Workaround is the debut album by Beatrice Dillon. She has taken her love of the UK club scene, mixed it with afro-carriebean influences and samples from guest musicians such as Kuljit Bhamra on tabla, Jonny Lam from Pharoah Sanders Band playing pedal steel guitar, Laurel Halo and Batu at synth & vocals and samples respectively along with Kadialy Kouyaté playing kora and Lucy Railton on cello. It makes for a refreshingly innovative blend of rhythm and sound.
Vinyl LP £16.99 PAN106LP
LP on PAN mixed by James Rand and mastered by Rashad Becker at Dubplates & Mastering. Sleeve is housed inside a frosted orange PVC outer. Artwork by Thomas Ruff.
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Beatrice Dillon’s debut LP ‘Workaround’ presents as a series of evolving cells. Not only is a throughline discernable in ten of the fourteen tracks here being linked by name (‘Workaround One’, ‘Workaround Two’...), but Dillon also turns over the same sonic archetypes across the record - tabla loops, electronic drums, little hiccups of sub-bass - as if examining them under a magnifying glass. It's an effect derived from ‘Drumming’/‘Music For 18 Musicians’-era Steve Reich, the same sounds and patterns moving over one another, ducking out, reconstituting and returning on a later ‘Workaround’.
Bar the beat-free interludes pretty much all of ‘Workaround’ runs at 150-bpm, an unusual tempo which gives Dillon the options of both swiftness and lilt. Some of the quicker 'Workarounds' come close to Rian Treanor’s post-rave electronics, while juke, footwork, dub-techno and glitch can be parsed on ‘Clouds Strum’, the comparative directness of this track somewhat signposted by it being the first number here without ‘Workaround’ in its title. However, unlike Treanor’s unpredictable, jerky music Dillon’s beats coast along with a cooler head. Indeed, when ‘Workaround’ leans back you could imagine more streamlined versions these tracks providing instrumentals for vocals - there’s something of the stiff-necked r ‘n’ b of Kelela’s ‘Cut For Me’ here, and the combination of spacious programming and frequent tabla interjections give cuts like ‘Workaround Two’ a buoyancy derived in part from golden-age Timbaland.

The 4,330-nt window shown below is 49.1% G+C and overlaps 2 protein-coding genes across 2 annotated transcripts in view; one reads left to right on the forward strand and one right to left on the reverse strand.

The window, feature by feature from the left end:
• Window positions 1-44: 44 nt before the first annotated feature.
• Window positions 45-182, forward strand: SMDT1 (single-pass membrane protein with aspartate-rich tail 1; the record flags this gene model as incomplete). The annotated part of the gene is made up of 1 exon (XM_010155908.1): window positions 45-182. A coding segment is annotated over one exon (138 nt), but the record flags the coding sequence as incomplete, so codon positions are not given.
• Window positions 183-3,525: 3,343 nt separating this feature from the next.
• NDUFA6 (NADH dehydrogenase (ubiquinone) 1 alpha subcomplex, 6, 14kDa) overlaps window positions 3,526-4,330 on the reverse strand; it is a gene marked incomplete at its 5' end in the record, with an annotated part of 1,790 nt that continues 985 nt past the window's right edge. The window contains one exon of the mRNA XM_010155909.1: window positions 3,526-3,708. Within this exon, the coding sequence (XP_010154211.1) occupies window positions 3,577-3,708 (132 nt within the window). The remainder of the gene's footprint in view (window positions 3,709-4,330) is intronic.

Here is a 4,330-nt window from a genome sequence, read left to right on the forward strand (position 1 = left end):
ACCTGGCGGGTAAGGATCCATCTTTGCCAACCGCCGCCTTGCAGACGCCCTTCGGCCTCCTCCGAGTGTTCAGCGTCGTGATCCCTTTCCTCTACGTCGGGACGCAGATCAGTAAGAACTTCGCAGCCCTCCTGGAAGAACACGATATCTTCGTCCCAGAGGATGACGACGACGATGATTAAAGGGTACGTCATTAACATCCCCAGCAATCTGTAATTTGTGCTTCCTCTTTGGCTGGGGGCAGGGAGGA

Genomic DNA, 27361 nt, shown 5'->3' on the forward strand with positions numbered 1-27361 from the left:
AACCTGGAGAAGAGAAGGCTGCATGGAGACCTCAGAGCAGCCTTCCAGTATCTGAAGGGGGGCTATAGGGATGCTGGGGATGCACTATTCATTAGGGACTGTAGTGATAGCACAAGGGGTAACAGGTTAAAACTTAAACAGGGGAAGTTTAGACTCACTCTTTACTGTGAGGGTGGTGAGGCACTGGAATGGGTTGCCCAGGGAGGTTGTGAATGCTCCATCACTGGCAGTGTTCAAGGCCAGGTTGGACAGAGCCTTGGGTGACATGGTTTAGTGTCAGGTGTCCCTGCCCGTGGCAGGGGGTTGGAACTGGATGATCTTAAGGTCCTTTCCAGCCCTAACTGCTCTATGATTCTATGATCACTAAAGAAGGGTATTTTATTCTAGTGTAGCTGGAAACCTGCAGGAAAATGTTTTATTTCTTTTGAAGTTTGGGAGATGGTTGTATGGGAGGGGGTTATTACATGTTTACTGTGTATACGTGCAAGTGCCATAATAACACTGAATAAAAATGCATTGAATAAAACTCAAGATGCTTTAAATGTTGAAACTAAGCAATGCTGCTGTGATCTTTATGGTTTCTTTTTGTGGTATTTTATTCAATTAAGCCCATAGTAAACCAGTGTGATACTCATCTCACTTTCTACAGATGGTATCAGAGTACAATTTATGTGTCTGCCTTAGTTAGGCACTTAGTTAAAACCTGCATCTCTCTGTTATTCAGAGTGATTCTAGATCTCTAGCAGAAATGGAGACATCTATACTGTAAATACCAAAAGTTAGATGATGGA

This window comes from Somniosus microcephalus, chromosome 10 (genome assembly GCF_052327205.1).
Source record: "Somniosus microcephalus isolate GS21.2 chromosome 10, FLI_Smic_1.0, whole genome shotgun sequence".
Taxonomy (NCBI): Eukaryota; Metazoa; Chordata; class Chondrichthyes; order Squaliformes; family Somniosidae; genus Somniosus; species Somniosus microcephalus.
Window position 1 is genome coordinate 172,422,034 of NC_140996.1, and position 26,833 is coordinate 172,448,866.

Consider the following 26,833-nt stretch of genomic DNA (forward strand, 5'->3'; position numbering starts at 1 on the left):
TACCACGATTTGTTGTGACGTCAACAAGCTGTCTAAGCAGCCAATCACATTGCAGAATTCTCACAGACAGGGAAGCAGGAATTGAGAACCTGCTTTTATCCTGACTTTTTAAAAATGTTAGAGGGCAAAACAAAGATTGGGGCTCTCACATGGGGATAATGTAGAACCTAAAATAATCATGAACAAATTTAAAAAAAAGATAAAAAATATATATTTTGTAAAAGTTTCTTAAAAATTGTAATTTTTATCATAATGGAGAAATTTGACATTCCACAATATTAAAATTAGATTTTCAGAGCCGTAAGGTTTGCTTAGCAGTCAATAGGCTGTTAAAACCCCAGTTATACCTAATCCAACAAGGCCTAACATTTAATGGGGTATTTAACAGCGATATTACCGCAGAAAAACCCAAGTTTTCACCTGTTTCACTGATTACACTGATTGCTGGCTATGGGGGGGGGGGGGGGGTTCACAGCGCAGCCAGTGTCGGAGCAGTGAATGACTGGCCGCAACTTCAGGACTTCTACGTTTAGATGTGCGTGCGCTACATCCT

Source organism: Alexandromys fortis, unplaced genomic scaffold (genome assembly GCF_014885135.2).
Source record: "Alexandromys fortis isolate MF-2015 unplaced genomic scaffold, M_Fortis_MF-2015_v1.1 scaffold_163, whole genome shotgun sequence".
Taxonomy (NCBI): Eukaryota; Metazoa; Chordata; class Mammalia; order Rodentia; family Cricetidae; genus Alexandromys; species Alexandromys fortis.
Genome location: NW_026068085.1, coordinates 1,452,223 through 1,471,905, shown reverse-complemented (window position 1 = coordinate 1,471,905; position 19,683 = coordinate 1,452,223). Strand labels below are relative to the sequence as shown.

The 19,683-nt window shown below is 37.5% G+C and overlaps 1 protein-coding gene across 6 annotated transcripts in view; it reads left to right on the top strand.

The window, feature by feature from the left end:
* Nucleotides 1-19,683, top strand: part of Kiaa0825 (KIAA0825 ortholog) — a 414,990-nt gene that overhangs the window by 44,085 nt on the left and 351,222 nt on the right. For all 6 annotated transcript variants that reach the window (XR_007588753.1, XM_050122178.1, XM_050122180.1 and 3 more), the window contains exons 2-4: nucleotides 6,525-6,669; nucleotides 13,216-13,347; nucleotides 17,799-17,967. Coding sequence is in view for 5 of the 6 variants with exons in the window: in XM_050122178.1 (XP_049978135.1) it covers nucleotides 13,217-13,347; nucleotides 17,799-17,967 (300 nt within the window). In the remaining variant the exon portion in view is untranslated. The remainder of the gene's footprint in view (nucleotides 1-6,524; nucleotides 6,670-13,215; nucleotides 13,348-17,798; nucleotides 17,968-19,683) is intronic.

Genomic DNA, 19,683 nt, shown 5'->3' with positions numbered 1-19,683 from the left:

Dillon clearly approaches her craft with vision and studiousness, and there is a suggestion of utopian globalism in the breadth of collaborators on ‘Workaround’ - as well as fellow UK bass innovators Untold and Batu we also get Senegalese Griot Kadialy Kouyaté on kora while those aforementioned tabla stabs come courtesy of Bhangra pioneer Kuljit Bhamra. But, as admirable as this all is, I find myself wishing that Dillon would release the handbrake and create something more visceral. At EP length the airless feel of Dillon's production is curious and beguiling, but over the course of a forty-plus minute album you start to feel alienated by this insular music. The aforementioned Treanor has shown us how to balance academic rigour with rave immediacy many times over - Dillon would do well to resist poring over her material quite as much in future.
Highly respected producer and DJ Beatrice Dillon lands on PAN for an album fusing computer music, international rhythms and various strains of UK club music styles into a record that’s fun and infectious. ‘Workaround’ is an immaculately produced carnival of sleek, pristine computer/electronic rhythms running consistently at 150bm.
Her grooves are spiced up with an adventurous range of vibrant, colourful samples sourced from friends including; Laurel Halo, Batu, Untold, Lucy Railton etc. Comparisons to Mark Fell/SND are valid as she appears to be working in a similar mode i.e exploring the possibilities and seemingly endless permutations with the confines of self-imposed parameters. However, it’s her sound palette that really separates her from Fell and peers like Rian Treanor and Gabor Lazar. Her disciplined technique really works as she’s very much managed to hone her very own sound - one that is crisp and gleams yet has organic splashes which stop it being too sterile, cold and purely machine-like. There’s a remarkable high definition clarity to these tracks that veer from DJ friendly dancefloor tools to shorter, weirder cuts that break things up nicely.
A refreshingly playful album that sounds like she had great fun in the London, New York and Berlin studios she used to create this weird, mutant clicks ‘n’ cuts insectoid techno jazz or whatever you wanna call it.
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